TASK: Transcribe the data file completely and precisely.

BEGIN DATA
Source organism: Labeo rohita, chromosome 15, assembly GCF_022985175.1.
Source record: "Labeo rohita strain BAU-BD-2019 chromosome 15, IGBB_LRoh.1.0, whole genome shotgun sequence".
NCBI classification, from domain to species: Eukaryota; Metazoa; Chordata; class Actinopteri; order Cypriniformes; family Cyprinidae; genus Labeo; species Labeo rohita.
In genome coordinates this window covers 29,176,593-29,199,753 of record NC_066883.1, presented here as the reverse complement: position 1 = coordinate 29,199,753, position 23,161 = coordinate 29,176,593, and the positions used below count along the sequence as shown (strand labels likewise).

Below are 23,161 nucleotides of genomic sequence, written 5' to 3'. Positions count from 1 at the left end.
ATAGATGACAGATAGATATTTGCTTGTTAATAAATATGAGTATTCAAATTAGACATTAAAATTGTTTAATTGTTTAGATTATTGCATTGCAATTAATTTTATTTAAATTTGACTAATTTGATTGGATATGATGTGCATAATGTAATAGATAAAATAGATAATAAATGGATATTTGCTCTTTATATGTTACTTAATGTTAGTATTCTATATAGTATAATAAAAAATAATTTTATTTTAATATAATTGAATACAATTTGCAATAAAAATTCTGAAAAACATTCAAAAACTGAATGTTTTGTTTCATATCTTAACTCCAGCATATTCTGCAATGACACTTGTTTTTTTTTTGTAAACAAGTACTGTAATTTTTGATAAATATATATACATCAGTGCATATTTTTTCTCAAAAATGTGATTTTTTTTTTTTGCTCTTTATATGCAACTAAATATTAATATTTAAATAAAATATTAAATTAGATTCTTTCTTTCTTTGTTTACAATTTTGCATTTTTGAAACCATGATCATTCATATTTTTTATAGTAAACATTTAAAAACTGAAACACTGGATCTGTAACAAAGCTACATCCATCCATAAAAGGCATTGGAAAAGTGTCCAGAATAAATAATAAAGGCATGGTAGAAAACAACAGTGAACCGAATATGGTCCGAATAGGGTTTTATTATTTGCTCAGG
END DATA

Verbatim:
Source organism: Labeo rohita, chromosome 15, assembly GCF_022985175.1.
Source record: "Labeo rohita strain BAU-BD-2019 chromosome 15, IGBB_LRoh.1.0, whole genome shotgun sequence".
NCBI classification, from domain to species: Eukaryota; Metazoa; Chordata; class Actinopteri; order Cypriniformes; family Cyprinidae; genus Labeo; species Labeo rohita.
In genome coordinates this window covers 29,176,593-29,199,753 of record NC_066883.1, presented here as the reverse complement: position 1 = coordinate 29,199,753, position 23,161 = coordinate 29,176,593, and the positions used below count along the sequence as shown (strand labels likewise).

Below are 23,161 nucleotides of genomic sequence, written 5' to 3'. Positions count from 1 at the left end.
ATAGATGACAGATAGATATTTGCTTGTTAATAAATATGAGTATTCAAATTAGACATTAAAATTGTTTAATTGTTTAGATTATTGCATTGCAATTAATTTTATTTAAATTTGACTAATTTGATTGGATATGATGTGCATAATGTAATAGATAAAATAGATAATAAATGGATATTTGCTCTTTATATGTTACTTAATGTTAGTATTCTATATAGTATAATAAAAAATAATTTTATTTTAATATAATTGAATACAATTTGCAATAAAAATTCTGAAAAACATTCAAAAACTGAATGTTTTGTTTCATATCTTAACTCCAGCATATTCTGCAATGACACTTGTTTTTTTTTTGTAAACAAGTACTGTAATTTTTGATAAATATATATACATCAGTGCATATTTTTTCTCAAAAATGTGATTTTTTTTTTTTGCTCTTTATATGCAACTAAATATTAATATTTAAATAAAATATTAAATTAGATTCTTTCTTTCTTTGTTTACAATTTTGCATTTTTGAAACCATGATCATTCATATTTTTTATAGTAAACATTTAAAAACTGAAACACTGGATCTGTAACAAAGCTACATCCATCCATAAAAGGCATTGGAAAAGTGTCCAGAATAAATAATAAAGGCATGGTAGAAAACAACAGTGAACCGAATATGGTCCGAATAGGGTTTTATTATTTGCTCAGG